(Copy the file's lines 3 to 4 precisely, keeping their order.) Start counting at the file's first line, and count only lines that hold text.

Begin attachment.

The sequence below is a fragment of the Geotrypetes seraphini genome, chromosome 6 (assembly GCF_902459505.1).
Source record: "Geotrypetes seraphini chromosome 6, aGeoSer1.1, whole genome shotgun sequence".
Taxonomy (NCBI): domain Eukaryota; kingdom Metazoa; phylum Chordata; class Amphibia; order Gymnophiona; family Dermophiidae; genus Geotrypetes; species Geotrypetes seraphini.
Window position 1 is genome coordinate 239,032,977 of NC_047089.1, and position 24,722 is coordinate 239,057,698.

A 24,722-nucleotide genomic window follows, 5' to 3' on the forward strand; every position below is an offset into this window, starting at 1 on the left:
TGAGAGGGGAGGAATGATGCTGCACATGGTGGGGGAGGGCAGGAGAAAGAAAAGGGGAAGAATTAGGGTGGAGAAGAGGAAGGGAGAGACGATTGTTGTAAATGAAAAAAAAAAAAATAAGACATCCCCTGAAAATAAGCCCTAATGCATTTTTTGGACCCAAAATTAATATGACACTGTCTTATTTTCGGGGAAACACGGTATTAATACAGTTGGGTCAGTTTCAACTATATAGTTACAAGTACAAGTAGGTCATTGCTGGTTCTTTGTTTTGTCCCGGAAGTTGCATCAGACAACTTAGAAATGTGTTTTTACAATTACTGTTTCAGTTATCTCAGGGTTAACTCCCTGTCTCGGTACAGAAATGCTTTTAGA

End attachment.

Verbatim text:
Taxonomy (NCBI): domain Eukaryota; kingdom Metazoa; phylum Chordata; class Amphibia; order Gymnophiona; family Dermophiidae; genus Geotrypetes; species Geotrypetes seraphini.
Window position 1 is genome coordinate 239,032,977 of NC_047089.1, and position 24,722 is coordinate 239,057,698.